AM/FM - Audiot
Skylab Operations

It seems like a majority of the stuff I've been reviewing for this
zine lately has come in the form of "solo project."  Maybe it's the
climate of the scene, maybe it's all the kids growing up on early 90's emo
reaching some sort of maturity, or maybe it's merely the hip thing to
do; I don't really know.  One thing I got down, though, is that some of
this is good shit.

AM/FM would fall under the "good shit" category, I'm afraid. For the uninitiated, this would be the solo project from sometimes singer and full time guitarist Brian Sokel of Franklin. By powers of memory you should recall that I pretty much love that band, but this is an entirely different entity. It's not getting a good review because it sounds like Franklin or anything; this project is pretty far removed, and I'm guessing that's why he felt the need to do it in the first place. Not being in a band, I really have no concept of writing songs in the group setting versus writing them for yourself. I suppose, though, projects like AM/FM spring from the need to create for oneself after years in a long-running band like Franklin. Whatever the reason, Sokel proves himself here to be quite an accomplished songwriter here and releases a completely solid EP in the process.
From the sound of it, AM/FM was, at some time prior to this recording, a one man show. Like all these other projects, I envision Brian and his acoustic guitar. While that may have been fine and good, it sure is nice he decided to invite some friends into the studio with him and expand on that overly done sound. What results is a fully arranged, vibrant, and floral pop record. While all but one or two songs are written solely by Sokel, a couple are co-written by fellow cohort Mike Parsell (if you're keeping track, he was in Frail) who plays drums throughout. Sokel also enlists fellow Franklin-ites Josh Mills and Greg Giuliano. For the most part, the songs are catchy as hell pop outings although a couple expand into a sort of exerimental, spacy realm. Sokel and Parsell keep the reigns tight though, rarely is this album unaccessible in the slightest. The songs are textured and rich and instantly satisfying; Sokel's oft-forgotten-in-the-underground in-key singing is helpful, to say the least. The only complaint I really have is due to it's brevity. A few more songs would have made this a completely realized full-length effort. It's okay though, there are already mumblings of an Insound Tour Support EP and an EP for Tree Records. Keep an eye out for all three if you like textured, competant, and catchy as hell indie-pop.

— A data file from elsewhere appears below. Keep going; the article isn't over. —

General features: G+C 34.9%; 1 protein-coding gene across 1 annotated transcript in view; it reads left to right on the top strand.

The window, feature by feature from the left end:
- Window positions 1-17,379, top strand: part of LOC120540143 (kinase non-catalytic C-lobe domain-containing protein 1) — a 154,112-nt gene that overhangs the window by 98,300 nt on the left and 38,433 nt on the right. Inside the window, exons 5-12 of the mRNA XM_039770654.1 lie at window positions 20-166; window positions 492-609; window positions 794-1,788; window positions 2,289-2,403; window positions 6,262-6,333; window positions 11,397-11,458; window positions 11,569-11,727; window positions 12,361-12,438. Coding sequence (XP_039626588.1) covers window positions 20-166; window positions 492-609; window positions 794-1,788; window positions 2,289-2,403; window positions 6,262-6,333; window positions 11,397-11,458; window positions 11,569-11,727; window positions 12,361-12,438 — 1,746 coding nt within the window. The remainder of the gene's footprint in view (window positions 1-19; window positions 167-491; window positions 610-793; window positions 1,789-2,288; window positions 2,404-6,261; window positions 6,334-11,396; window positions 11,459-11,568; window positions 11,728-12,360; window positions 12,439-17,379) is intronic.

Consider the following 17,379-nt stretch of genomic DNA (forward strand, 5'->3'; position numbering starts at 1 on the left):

...david smith...

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